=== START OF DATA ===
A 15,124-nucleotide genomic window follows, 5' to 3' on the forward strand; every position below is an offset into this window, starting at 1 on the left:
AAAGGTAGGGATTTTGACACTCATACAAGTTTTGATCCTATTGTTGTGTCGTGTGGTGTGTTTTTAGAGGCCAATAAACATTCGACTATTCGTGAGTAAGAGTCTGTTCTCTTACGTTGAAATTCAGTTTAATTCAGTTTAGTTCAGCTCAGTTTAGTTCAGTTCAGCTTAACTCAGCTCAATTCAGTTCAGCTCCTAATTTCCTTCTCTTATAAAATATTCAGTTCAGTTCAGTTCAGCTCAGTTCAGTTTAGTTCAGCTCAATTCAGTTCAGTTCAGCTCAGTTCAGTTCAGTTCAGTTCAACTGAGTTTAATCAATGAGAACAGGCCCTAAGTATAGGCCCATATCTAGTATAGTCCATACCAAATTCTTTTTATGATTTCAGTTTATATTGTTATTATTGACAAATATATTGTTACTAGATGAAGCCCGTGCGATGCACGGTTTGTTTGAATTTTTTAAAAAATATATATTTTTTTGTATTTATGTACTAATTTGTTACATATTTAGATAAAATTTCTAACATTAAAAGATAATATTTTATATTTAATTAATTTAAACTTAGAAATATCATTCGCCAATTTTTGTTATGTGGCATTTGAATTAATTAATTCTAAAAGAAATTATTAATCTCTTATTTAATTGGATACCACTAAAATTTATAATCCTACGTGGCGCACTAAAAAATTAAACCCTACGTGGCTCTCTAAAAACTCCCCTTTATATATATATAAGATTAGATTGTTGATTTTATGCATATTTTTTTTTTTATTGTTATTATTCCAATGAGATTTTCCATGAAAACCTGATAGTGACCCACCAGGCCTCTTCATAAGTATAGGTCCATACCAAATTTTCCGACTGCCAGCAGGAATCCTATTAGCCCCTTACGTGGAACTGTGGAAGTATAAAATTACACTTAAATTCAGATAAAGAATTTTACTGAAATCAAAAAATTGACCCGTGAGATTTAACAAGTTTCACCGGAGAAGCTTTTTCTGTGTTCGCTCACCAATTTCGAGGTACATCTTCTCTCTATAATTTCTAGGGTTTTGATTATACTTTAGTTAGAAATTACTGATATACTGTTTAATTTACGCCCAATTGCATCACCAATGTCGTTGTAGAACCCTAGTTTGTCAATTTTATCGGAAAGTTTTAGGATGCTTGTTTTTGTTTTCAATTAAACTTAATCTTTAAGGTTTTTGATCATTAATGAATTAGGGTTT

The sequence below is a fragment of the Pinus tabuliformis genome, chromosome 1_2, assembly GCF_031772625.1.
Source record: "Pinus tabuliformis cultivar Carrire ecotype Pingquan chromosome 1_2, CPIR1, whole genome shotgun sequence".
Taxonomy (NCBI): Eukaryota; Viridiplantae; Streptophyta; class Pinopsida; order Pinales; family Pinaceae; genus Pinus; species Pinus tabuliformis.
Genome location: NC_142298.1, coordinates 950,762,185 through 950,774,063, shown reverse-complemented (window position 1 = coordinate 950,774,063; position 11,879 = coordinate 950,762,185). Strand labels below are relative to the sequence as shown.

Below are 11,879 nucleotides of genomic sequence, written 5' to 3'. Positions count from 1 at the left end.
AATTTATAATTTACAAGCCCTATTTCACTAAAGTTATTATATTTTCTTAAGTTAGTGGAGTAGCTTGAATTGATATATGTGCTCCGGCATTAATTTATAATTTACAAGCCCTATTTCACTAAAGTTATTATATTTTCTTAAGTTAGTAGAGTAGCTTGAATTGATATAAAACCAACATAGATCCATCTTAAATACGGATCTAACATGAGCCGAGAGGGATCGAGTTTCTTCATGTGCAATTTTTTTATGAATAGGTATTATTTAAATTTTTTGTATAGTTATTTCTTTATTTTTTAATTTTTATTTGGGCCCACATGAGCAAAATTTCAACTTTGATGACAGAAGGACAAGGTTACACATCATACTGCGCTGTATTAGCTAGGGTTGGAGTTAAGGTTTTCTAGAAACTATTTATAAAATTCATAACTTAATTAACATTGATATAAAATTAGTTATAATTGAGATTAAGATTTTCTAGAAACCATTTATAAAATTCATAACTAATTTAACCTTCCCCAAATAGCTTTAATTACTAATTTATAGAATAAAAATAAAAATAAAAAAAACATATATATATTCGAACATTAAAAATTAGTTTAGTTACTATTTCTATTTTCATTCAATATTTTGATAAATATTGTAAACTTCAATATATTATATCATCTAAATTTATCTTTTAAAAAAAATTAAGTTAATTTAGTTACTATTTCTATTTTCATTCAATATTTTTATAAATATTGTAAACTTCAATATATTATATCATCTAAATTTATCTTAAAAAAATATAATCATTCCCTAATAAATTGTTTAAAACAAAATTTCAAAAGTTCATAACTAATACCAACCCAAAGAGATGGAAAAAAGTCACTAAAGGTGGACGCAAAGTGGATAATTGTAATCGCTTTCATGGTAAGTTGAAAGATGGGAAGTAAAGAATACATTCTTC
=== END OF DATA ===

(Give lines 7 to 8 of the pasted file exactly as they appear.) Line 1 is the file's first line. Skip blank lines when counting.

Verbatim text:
Below are 11,879 nucleotides of genomic sequence, written 5' to 3'. Positions count from 1 at the left end.
AATTTATAATTTACAAGCCCTATTTCACTAAAGTTATTATATTTTCTTAAGTTAGTGGAGTAGCTTGAATTGATATATGTGCTCCGGCATTAATTTATAATTTACAAGCCCTATTTCACTAAAGTTATTATATTTTCTTAAGTTAGTAGAGTAGCTTGAATTGATATAAAACCAACATAGATCCATCTTAAATACGGATCTAACATGAGCCGAGAGGGATCGAGTTTCTTCATGTGCAATTTTTTTATGAATAGGTATTATTTAAATTTTTTGTATAGTTATTTCTTTATTTTTTAATTTTTATTTGGGCCCACATGAGCAAAATTTCAACTTTGATGACAGAAGGACAAGGTTACACATCATACTGCGCTGTATTAGCTAGGGTTGGAGTTAAGGTTTTCTAGAAACTATTTATAAAATTCATAACTTAATTAACATTGATATAAAATTAGTTATAATTGAGATTAAGATTTTCTAGAAACCATTTATAAAATTCATAACTAATTTAACCTTCCCCAAATAGCTTTAATTACTAATTTATAGAATAAAAATAAAAATAAAAAAAACATATATATATTCGAACATTAAAAATTAGTTTAGTTACTATTTCTATTTTCATTCAATATTTTGATAAATATTGTAAACTTCAATATATTATATCATCTAAATTTATCTTTTAAAAAAAATTAAGTTAATTTAGTTACTATTTCTATTTTCATTCAATATTTTTATAAATATTGTAAACTTCAATATATTATATCATCTAAATTTATCTTAAAAAAATATAATCATTCCCTAATAAATTGTTTAAAACAAAATTTCAAAAGTTCATAACTAATACCAACCCAAAGAGATGGAAAAAAGTCACTAAAGGTGGACGCAAAGTGGATAATTGTAATCGCTTTCATGGTAAGTTGAAAGATGGGAAGTAAAGAATACATTCTTC